The Greek scientific community united to open a new research centre on artificial intelligence (AI), data science and algorithms “Archimedes”. It will serve the basic and applied research by financing visiting researchers and doctoral candidates. The initiative has an initial fund of over 21 million euros. It aims to gather the most prominent AI thought leaders in Greece to provide solutions for problems that cannot be solved with classical tools. “Archimedes” will also act as a global hub offering opportunities for collaboration and synergies among distinguished academics and young scientists nationally and internationally. In the field of entrepreneurship, the centre will strengthen cooperation with the rapidly growing startup ecosystem, facilitating the transfer of research results to the market.

In cooperation with the Internet Development Initiative NGO and Chamber of Commerce and Industry of Uzbekistan, the Scientific Cyber Security Association of Georgia hosted the first International Winter Cyber Camp “Ethical Hacker”. Leading professors and practitioners in the field of computer science and cyber security in Georgia became the trainers of the camp. The agenda covered the following topics: user safety, network security, cryptography, web security and secure programming. Additionally, the students learned Python programming, ethical hacking and cryptography. The Cyber Camp was concluded with a hackathon.

Information society & Digital economy

Recently published Cumulative Report on the development of the information society in Albania, Kosovo*, Montenegro, North Macedonia, and Serbia

covers the state of e-services, digital literacy, cybersecurity and civic participation in the targeted Western Balkan countries. The research aims to measure the progress with the initial level of development and the Digital Agenda (DA) requirements. It also sets a roadmap with recommendations for strategic, legal, and administrative improvements. More detailed information can be found in the individual country reports. The overall conclusion is that despite certain significant developments in some countries, there is a strong need for further action for DA advancement. The report is published as part of the project “Increasing Civic Engagement in the DA – ICEDA”, financially supported by the European Union and implemented by a partner consortium of CSOs: Metamorphosis Foundation for Internet and Society (North Macedonia) as a leading partner, in cooperation with the e-Governance Academy (Estonia), CRTA – Center for Research, Transparency and Accountability (Serbia), NGO 35mm (Montenegro), Open Data Kosovo* (Kosovo*) and Levizja Mjaft! (Albania).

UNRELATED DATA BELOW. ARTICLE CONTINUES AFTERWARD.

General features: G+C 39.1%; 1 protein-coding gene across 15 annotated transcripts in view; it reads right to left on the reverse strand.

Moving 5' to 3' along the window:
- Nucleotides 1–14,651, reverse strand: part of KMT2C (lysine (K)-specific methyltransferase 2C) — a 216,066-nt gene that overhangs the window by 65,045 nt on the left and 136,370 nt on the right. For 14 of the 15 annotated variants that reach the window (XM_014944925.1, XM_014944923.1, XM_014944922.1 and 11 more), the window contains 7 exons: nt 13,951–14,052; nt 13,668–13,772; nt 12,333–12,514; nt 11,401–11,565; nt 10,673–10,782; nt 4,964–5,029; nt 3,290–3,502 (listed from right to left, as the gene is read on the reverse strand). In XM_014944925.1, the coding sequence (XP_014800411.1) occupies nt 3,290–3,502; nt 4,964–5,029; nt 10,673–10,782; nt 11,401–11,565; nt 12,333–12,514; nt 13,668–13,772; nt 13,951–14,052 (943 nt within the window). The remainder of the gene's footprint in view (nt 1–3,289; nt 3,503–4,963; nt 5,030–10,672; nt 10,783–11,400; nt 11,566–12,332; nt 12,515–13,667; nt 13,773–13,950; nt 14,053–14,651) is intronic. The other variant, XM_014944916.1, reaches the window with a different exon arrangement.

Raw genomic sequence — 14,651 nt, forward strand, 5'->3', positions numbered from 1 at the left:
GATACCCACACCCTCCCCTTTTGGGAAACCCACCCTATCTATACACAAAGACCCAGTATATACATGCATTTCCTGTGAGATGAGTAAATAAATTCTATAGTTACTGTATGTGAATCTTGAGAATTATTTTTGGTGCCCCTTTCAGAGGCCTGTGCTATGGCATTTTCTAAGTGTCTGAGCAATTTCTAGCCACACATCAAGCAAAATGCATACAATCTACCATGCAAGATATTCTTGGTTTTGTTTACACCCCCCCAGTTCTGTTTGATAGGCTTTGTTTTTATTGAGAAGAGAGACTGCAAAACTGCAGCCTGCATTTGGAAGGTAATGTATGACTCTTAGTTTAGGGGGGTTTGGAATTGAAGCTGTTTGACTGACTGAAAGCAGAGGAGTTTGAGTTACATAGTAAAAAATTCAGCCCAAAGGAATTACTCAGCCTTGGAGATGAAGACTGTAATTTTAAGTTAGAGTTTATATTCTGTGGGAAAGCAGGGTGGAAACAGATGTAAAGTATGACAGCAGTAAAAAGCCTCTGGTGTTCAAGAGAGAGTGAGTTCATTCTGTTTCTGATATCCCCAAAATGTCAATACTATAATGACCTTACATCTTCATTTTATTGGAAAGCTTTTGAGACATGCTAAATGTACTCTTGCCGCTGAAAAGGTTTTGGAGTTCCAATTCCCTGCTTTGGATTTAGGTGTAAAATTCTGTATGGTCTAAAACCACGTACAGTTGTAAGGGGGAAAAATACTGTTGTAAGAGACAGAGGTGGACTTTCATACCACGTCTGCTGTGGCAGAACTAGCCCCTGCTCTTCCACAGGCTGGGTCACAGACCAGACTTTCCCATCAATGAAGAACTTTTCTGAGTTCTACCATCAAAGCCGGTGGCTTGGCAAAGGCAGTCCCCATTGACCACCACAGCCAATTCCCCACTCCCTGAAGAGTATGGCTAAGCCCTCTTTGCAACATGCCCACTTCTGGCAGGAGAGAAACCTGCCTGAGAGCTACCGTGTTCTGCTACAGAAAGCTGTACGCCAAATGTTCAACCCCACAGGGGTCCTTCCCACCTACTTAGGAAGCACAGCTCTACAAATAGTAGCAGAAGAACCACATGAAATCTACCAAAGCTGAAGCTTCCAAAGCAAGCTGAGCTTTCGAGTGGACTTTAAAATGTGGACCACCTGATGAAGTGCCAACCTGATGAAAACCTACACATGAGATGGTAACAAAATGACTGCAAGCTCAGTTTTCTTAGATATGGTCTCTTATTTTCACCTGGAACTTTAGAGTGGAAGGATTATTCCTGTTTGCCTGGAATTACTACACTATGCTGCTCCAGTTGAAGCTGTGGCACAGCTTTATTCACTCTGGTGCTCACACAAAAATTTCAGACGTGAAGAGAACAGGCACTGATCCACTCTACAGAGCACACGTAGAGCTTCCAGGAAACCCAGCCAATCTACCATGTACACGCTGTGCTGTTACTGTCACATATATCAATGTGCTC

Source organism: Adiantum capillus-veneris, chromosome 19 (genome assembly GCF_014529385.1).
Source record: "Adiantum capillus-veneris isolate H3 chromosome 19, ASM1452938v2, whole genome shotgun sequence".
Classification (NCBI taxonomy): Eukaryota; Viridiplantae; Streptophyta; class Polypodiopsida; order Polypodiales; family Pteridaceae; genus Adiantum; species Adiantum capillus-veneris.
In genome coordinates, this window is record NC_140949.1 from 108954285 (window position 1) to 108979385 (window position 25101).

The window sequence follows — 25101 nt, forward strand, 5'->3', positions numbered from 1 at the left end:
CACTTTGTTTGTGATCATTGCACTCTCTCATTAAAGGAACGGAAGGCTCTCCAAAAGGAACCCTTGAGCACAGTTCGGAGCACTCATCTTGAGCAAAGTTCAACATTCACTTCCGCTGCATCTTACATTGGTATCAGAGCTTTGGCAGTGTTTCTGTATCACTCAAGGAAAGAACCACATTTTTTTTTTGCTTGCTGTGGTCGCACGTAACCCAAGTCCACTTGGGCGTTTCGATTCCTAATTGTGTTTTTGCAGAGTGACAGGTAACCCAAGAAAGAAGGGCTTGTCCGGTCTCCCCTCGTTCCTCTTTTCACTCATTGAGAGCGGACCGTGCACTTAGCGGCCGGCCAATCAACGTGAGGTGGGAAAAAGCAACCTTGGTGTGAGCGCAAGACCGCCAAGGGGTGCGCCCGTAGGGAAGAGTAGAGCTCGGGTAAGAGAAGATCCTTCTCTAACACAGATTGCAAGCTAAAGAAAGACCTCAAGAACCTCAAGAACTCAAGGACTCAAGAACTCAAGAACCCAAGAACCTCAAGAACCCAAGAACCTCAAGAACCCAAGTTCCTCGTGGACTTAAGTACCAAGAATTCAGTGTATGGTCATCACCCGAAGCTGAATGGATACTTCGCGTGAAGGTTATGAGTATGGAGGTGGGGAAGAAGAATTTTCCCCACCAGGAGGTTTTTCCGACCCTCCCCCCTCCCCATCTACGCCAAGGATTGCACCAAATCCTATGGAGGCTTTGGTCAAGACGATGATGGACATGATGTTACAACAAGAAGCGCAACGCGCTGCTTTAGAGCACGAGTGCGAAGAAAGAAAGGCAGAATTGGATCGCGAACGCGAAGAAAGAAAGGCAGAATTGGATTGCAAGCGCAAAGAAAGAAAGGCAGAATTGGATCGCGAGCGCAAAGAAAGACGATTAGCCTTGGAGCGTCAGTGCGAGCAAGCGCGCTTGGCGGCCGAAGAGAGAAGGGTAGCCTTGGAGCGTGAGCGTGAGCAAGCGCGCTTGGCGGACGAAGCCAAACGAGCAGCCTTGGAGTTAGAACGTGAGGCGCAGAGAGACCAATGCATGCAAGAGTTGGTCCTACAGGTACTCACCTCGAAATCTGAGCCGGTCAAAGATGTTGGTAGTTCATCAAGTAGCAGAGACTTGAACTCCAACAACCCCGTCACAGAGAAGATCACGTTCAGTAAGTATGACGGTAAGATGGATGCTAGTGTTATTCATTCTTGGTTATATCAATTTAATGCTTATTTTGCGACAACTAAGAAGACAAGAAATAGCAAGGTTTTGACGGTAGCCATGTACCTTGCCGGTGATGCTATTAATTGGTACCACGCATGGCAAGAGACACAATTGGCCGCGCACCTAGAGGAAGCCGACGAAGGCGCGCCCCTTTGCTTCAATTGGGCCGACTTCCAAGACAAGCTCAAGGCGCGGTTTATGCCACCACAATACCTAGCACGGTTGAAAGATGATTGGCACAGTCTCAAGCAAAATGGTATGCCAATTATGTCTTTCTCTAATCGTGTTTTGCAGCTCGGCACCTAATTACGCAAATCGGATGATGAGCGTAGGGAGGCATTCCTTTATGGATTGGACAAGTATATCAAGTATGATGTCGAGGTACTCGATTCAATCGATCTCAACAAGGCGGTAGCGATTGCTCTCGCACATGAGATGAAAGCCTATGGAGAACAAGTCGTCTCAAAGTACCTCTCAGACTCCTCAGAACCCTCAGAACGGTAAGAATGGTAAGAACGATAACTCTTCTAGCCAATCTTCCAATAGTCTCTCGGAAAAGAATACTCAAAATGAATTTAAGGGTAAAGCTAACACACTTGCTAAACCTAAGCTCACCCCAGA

The Digital Transformation Strategy of Montenegro 2022-2026 was developed by the Ministry of Public Administration, Digital Society and Media, and recently adopted by the government of Montenegro. The document defines priorities and prerequisites for the development of a near-future digital Montenegro and is accompanied by an Action Plan for 2022-2023. The Strategy specifies ways to digitalise public services and reduce the digital divide by improving citizens’ digital skills. Among the key goals are enhancing capabilities for a digital transformation, raising digital awareness and increasing the competitiveness of the ICT sector. The Ministry plans to open the Digital Academy, which will serve as a platform for digital training of students, public servants and vulnerable groups. Moreover, in cooperation with the University of Montenegro and the ICT business community, the Ministry is working on establishing the Institute, which aims to create rapid educational programmes for further training of engineers in accordance with market needs and retraining of unemployed university students for basic IT jobs.